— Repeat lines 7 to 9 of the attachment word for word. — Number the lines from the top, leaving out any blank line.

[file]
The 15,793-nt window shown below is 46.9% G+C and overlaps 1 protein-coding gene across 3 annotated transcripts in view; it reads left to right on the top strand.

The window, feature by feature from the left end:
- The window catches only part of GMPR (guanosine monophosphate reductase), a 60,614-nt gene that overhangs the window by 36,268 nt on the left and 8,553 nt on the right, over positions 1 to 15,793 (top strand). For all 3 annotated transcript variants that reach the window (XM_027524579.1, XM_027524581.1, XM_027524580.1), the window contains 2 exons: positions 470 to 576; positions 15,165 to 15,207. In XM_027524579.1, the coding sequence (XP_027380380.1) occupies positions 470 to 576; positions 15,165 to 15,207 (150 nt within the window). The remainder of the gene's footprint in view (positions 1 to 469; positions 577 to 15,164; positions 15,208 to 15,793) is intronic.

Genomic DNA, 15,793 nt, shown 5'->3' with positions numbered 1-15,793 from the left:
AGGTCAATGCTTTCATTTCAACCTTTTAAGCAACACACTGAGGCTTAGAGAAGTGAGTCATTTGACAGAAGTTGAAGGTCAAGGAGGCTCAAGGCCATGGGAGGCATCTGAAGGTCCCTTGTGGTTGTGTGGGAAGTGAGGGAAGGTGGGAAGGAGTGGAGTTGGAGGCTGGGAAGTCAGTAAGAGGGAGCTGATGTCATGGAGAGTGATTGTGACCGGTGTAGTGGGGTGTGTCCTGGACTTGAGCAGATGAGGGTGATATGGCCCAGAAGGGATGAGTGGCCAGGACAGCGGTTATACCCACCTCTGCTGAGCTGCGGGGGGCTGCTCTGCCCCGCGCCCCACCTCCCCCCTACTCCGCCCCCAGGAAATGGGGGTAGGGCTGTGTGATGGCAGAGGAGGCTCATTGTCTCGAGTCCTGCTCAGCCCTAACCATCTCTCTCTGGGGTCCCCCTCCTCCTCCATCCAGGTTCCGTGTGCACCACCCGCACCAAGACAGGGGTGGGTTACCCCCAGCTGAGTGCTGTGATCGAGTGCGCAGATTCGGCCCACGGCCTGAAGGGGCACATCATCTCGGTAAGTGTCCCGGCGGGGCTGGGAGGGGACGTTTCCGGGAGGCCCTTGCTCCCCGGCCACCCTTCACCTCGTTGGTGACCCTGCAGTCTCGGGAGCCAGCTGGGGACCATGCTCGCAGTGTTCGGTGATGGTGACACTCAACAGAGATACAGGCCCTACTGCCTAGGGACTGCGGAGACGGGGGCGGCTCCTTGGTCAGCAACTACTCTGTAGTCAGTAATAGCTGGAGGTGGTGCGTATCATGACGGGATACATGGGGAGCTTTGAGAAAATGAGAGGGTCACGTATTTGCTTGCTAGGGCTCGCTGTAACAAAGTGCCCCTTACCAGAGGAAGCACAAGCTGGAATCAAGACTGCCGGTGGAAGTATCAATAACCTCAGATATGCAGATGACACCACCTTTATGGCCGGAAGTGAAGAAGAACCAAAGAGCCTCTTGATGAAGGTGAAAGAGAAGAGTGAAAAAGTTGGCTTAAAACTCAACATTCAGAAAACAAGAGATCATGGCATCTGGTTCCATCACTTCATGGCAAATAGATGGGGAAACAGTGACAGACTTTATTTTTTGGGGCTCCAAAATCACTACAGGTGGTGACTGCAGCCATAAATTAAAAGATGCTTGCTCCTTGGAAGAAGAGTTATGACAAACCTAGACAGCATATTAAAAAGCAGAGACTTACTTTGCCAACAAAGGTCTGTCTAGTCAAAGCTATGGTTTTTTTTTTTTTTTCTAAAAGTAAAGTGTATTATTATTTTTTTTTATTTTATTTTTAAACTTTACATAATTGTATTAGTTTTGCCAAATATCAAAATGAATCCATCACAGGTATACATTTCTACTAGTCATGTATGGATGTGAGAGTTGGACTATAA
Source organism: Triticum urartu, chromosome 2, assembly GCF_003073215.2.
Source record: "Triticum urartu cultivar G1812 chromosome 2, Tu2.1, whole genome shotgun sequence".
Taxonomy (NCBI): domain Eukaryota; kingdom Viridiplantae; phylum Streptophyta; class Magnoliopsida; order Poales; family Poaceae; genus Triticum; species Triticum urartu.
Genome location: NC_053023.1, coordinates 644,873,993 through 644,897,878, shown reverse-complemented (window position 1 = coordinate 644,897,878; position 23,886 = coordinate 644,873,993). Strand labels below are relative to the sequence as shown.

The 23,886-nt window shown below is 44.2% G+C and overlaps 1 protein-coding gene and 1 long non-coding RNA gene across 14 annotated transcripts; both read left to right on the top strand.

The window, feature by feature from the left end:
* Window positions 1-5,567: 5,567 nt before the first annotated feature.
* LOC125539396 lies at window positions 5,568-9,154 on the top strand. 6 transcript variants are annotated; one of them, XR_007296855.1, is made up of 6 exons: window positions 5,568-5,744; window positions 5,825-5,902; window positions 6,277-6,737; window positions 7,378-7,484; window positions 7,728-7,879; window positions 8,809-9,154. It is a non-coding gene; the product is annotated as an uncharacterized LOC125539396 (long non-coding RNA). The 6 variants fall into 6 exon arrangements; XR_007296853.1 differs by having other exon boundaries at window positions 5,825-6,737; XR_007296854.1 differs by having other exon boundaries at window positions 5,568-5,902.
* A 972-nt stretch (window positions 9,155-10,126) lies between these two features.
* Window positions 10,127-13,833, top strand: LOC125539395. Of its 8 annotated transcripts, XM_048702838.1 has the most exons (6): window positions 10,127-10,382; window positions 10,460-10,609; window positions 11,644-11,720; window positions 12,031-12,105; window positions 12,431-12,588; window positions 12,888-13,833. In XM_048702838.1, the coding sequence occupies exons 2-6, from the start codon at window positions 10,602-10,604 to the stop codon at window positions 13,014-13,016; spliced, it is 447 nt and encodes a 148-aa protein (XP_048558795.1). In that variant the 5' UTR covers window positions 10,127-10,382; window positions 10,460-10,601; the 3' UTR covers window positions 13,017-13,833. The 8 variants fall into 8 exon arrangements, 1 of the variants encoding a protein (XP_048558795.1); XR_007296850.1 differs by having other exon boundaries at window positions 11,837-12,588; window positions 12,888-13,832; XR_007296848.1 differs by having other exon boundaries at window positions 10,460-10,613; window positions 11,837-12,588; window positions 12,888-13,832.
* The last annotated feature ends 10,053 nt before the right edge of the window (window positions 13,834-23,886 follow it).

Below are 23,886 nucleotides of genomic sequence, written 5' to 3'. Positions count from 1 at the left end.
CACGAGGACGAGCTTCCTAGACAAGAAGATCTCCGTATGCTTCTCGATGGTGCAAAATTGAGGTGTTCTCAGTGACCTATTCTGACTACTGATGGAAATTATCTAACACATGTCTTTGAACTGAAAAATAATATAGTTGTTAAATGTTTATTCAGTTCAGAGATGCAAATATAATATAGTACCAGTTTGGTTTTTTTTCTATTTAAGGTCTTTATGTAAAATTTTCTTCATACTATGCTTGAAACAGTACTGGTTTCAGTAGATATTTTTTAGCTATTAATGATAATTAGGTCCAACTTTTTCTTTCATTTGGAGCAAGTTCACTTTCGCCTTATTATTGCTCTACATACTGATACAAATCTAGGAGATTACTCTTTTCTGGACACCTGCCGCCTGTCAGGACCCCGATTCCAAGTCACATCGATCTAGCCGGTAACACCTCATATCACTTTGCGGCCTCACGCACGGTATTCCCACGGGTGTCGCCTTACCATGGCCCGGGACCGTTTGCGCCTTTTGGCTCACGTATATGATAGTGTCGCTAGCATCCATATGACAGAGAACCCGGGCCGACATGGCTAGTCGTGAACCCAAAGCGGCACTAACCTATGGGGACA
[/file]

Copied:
Source record: "Triticum urartu cultivar G1812 chromosome 2, Tu2.1, whole genome shotgun sequence".
Taxonomy (NCBI): domain Eukaryota; kingdom Viridiplantae; phylum Streptophyta; class Magnoliopsida; order Poales; family Poaceae; genus Triticum; species Triticum urartu.
Genome location: NC_053023.1, coordinates 644,873,993 through 644,897,878, shown reverse-complemented (window position 1 = coordinate 644,897,878; position 23,886 = coordinate 644,873,993). Strand labels below are relative to the sequence as shown.